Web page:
Lots of trouble from two little dots

February 21, 2011, 7 Comments

Zurich or Zürich? If you’re not a German speaker, you might be forgiven for thinking there’s little difference between the two. Certainly English guidebooks happily use either (unlike Geneva, which is always that rather than Genève) while most English ears would be hard pushed to hear a difference in normal speech. But those two little dots, or umlaut as that accent is known, are a very important part of German, and not just in place names.

Take the word schön, which even someone who speaks absolutely no German might recognise as part of the phrase Danke schön, or thank you very much though the literal translation is ‘thank you beautifully’ as schön means beautiful. It’s a word you hear a lot in Switzerland as the Swiss Germans love to wish each other a schönen Tag or a schönen Abend, and a schönes Wochenende – roughly ‘have a nice day/evening/weekend’ – or even just the all-purpose schöne! All of that changes without the umlaut on the o, because schon means already. That’s a big difference in meaning, but at least not an embarrassing one.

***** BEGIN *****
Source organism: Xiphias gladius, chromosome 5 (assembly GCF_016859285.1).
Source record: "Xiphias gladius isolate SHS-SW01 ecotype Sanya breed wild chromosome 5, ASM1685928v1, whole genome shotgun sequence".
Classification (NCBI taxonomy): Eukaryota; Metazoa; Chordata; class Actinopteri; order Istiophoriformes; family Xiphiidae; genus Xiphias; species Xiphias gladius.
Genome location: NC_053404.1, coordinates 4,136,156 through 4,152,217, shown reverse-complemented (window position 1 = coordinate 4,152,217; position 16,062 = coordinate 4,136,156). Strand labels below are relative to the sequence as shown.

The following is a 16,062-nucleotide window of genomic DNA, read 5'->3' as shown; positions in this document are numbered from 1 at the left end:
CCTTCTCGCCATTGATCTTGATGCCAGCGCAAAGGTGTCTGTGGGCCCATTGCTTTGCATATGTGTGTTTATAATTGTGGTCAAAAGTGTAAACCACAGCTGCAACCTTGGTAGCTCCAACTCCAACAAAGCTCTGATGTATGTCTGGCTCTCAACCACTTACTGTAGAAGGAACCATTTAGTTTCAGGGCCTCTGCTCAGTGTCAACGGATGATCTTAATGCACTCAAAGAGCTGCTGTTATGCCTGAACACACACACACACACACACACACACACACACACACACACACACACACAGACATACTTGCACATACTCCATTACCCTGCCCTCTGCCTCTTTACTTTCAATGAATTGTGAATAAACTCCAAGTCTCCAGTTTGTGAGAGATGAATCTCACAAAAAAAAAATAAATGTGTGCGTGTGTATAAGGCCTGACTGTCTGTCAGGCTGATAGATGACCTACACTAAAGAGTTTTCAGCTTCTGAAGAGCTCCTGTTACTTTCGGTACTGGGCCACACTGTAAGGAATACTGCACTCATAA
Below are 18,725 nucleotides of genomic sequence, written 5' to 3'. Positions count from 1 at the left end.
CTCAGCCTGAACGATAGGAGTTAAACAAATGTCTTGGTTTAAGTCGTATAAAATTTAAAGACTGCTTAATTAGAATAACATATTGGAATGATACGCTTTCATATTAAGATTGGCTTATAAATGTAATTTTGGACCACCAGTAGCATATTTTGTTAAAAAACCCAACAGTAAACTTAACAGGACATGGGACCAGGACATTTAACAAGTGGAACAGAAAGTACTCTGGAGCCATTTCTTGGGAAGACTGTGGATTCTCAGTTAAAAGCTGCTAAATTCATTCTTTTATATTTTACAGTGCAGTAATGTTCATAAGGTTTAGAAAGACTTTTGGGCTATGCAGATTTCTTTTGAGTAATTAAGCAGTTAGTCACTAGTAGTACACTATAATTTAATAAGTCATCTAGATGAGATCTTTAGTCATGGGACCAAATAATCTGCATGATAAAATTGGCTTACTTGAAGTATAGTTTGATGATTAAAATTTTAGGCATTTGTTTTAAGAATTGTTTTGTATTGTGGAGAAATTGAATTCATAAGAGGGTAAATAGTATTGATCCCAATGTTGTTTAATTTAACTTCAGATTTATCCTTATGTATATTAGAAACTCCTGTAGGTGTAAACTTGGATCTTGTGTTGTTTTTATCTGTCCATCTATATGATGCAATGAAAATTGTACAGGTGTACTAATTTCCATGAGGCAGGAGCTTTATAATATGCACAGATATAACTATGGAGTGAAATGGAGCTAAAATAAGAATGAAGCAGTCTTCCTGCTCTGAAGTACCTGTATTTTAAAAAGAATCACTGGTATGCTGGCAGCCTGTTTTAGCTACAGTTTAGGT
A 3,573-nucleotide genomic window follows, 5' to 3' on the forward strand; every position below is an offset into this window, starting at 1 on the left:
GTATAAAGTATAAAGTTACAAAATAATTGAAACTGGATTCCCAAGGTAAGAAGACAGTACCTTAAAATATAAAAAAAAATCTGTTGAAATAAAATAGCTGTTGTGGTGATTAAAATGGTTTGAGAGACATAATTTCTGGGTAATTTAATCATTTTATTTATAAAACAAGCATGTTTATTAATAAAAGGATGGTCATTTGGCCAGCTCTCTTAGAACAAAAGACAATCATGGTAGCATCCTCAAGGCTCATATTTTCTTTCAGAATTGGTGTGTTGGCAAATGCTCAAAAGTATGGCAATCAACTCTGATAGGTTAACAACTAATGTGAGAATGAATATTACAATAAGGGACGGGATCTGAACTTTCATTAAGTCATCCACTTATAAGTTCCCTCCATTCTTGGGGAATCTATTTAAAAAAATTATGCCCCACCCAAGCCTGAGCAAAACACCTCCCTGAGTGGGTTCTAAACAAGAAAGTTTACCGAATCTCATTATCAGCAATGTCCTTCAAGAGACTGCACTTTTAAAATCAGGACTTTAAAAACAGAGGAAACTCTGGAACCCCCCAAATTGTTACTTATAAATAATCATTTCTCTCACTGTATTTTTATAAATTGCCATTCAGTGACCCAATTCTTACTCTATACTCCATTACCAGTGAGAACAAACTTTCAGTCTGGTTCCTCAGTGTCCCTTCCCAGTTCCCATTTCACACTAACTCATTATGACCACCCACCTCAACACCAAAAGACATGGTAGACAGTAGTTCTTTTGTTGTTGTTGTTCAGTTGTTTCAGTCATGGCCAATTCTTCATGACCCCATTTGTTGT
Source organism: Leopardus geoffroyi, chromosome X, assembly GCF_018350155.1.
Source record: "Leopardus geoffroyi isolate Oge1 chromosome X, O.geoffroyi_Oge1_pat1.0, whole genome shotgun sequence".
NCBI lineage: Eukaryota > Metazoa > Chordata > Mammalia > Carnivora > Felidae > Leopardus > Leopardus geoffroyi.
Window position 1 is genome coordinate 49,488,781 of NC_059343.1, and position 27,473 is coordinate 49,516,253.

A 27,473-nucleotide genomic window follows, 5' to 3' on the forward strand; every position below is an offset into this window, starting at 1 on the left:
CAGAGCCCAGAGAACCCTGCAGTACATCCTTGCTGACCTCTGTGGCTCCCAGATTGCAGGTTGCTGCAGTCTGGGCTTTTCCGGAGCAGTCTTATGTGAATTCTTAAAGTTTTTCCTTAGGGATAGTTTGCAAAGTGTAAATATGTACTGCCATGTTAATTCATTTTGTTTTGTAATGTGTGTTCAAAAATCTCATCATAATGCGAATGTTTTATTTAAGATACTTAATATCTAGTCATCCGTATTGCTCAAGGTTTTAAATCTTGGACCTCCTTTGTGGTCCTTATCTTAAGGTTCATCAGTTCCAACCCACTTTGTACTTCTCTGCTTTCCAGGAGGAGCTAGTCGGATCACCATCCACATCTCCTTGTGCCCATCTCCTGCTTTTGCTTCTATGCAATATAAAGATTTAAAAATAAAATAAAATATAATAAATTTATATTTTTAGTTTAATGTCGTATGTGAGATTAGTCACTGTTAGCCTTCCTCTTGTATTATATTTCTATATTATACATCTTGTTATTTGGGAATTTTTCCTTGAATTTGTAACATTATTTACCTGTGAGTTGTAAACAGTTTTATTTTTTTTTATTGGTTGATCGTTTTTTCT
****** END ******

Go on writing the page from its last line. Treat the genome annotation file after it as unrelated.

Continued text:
Mixing up schwul and schwül could be far more interesting. The former means gay (as in not straight), the latter humid or sultry (normally used to describe the weather). I can see it now: a non-native German speaker wanting to tell his friends something really important, and coming out with the immortal phrase Ich bin schwül or I’m humid – or even I’m sticky. And it gives a whole new meaning to that old-fashioned English catchphrase ‘What a gay day!’

The big problem is that umlauts are dotted all over the place in German. The three vowels a, o and u can all morph to ä, ö and ü, which change not only the pronunciation but the meaning, as we have seen. Sometimes the umlaut merely signifies a plural: Mutter and Apfel are singular but Mütter and Äpfel plural (mother & apple/mothers & apples). Or it pop up in a verb: wir kamen and wir konnten are very different from wir kämen or  wir könnten (the latter are subjunctive). Even adjectives get in on the umlaut trick, so that gross and hart (big and hard) become grösser and härter (bigger and harder) in the comparative.

It’s all rather confusing if the closest you got to an accent when growing up was wondering if cafe was the real English spelling for a café. But just as English ears can hear the distinct difference between village and willage, so German ears pick up on the mangled sounds of foreign attempts at pronouncing umlauted vowels. To do it right you basically have to pretend you are an Inspector Clouseau who learnt English in South Africa and contort your mouth into all sorts of vocal gymnastics. Or you could listen to each vowel here.